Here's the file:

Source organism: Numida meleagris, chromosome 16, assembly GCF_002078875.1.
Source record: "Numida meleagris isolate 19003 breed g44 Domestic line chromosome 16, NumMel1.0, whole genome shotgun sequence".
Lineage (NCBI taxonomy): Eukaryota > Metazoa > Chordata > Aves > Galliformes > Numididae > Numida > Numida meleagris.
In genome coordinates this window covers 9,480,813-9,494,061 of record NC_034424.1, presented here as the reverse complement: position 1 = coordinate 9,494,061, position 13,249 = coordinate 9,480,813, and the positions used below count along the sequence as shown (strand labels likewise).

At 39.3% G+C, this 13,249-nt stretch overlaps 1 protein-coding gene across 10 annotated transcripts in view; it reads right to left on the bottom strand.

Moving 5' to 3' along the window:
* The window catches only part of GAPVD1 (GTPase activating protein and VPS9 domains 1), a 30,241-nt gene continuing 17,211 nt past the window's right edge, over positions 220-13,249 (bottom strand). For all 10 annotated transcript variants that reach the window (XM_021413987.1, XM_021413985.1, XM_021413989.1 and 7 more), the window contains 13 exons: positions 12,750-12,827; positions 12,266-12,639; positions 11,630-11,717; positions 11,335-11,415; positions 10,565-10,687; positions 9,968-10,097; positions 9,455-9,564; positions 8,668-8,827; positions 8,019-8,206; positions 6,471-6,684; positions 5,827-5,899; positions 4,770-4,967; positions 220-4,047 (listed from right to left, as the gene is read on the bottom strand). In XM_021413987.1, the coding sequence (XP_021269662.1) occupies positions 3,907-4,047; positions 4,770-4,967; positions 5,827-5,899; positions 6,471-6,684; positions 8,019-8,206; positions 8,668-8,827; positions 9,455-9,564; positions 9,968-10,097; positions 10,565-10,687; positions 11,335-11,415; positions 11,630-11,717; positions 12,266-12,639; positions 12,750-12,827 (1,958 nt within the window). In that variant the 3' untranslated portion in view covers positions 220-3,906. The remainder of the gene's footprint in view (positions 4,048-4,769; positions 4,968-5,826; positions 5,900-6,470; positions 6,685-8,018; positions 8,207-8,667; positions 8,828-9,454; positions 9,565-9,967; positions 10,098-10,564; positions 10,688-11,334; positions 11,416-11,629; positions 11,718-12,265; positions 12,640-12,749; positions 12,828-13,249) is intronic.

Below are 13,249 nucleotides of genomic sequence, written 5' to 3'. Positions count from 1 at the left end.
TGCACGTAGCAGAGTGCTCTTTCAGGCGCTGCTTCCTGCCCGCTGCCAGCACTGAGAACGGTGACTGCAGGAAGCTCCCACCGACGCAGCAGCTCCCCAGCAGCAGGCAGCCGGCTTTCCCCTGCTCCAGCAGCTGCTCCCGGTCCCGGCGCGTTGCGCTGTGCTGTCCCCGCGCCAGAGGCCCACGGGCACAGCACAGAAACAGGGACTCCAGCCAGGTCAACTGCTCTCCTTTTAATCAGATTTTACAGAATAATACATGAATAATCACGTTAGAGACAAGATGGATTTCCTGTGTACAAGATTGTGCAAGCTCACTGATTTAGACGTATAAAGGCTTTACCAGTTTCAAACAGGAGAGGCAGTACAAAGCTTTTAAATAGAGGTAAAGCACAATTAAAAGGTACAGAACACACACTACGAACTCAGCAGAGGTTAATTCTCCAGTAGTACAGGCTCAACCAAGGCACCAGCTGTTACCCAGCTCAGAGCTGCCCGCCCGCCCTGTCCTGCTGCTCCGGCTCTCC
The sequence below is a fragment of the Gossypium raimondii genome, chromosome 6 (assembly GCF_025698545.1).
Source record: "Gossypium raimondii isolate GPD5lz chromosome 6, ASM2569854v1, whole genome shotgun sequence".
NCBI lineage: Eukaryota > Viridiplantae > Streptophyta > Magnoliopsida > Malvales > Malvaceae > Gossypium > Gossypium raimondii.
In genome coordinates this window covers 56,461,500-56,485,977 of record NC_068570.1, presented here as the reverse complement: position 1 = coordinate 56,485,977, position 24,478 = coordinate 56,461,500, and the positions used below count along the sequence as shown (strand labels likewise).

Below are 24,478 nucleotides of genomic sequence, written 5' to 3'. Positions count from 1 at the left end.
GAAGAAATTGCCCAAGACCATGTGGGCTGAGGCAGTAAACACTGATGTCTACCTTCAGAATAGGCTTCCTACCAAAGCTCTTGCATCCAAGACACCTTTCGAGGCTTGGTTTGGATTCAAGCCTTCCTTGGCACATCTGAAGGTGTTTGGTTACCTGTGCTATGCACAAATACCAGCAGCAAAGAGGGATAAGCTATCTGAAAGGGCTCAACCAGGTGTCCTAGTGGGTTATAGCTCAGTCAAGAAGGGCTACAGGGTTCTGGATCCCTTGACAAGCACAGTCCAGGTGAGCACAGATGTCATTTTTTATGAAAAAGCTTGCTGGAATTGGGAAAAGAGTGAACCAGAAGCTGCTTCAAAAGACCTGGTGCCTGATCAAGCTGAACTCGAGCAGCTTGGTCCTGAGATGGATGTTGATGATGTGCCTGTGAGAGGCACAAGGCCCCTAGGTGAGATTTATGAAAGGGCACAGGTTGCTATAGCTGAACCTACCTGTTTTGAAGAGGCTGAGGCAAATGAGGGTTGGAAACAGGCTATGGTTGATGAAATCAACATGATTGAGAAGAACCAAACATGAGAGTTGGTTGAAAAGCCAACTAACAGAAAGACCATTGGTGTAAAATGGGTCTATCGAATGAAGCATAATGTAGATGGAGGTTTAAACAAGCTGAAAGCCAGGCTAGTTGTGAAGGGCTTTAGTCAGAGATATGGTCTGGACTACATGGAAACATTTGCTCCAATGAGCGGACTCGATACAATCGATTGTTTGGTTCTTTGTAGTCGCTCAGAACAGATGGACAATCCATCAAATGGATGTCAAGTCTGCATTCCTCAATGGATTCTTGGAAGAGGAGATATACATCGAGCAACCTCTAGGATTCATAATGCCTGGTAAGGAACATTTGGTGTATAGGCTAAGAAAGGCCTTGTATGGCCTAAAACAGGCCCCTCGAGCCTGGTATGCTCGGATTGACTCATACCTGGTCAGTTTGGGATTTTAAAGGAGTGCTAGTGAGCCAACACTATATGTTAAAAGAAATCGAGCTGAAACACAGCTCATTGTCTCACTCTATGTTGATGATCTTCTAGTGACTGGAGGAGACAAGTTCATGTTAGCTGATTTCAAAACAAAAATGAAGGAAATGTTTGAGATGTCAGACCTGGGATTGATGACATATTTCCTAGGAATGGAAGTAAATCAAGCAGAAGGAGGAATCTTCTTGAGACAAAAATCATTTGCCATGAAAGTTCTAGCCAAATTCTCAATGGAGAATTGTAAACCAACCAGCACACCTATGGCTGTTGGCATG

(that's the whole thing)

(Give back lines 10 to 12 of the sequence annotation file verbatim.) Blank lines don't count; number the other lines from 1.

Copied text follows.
The sequence below is a fragment of the Gossypium raimondii genome, chromosome 6 (assembly GCF_025698545.1).
Source record: "Gossypium raimondii isolate GPD5lz chromosome 6, ASM2569854v1, whole genome shotgun sequence".
NCBI lineage: Eukaryota > Viridiplantae > Streptophyta > Magnoliopsida > Malvales > Malvaceae > Gossypium > Gossypium raimondii.